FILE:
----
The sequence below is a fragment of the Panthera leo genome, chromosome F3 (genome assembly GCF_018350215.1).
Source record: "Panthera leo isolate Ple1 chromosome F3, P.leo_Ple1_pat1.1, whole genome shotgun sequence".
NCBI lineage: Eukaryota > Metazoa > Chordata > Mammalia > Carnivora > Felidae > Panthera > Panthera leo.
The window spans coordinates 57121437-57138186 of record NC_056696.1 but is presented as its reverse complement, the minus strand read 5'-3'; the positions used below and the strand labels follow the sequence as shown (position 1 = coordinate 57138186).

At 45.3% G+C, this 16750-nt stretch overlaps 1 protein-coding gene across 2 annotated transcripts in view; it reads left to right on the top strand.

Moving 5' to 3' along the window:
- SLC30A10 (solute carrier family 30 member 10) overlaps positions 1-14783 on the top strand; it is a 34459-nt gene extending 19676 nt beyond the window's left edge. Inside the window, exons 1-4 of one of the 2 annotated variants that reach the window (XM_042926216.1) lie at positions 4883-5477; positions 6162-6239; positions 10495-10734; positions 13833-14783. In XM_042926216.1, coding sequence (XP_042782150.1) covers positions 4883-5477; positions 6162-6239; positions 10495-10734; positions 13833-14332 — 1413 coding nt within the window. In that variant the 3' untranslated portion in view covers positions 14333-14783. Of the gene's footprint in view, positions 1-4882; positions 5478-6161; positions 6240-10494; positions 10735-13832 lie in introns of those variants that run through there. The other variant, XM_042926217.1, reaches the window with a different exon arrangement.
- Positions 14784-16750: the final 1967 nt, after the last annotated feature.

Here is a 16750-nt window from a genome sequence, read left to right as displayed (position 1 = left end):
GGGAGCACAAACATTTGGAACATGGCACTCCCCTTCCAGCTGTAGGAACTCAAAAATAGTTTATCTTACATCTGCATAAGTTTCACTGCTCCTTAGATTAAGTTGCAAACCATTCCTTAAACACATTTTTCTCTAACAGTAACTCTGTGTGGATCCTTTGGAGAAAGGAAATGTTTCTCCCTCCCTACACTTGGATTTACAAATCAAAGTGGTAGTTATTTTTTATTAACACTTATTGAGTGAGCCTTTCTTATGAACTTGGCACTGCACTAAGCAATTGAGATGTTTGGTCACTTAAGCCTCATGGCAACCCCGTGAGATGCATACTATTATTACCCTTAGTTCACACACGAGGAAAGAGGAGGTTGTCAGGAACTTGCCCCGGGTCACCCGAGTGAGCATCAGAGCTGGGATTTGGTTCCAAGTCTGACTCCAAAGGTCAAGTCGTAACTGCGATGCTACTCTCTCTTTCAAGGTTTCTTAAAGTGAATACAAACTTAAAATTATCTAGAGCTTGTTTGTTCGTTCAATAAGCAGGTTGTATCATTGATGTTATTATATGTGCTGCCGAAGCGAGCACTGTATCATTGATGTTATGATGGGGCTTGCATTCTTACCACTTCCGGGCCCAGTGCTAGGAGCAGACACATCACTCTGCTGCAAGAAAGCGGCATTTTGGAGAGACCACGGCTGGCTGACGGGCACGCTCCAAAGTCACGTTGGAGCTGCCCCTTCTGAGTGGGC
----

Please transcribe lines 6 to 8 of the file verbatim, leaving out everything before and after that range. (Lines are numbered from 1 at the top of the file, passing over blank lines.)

Moving 5' to 3' along the window:
- SLC30A10 (solute carrier family 30 member 10) overlaps positions 1-14783 on the top strand; it is a 34459-nt gene extending 19676 nt beyond the window's left edge. Inside the window, exons 1-4 of one of the 2 annotated variants that reach the window (XM_042926216.1) lie at positions 4883-5477; positions 6162-6239; positions 10495-10734; positions 13833-14783. In XM_042926216.1, coding sequence (XP_042782150.1) covers positions 4883-5477; positions 6162-6239; positions 10495-10734; positions 13833-14332 — 1413 coding nt within the window. In that variant the 3' untranslated portion in view covers positions 14333-14783. Of the gene's footprint in view, positions 1-4882; positions 5478-6161; positions 6240-10494; positions 10735-13832 lie in introns of those variants that run through there. The other variant, XM_042926217.1, reaches the window with a different exon arrangement.
- Positions 14784-16750: the final 1967 nt, after the last annotated feature.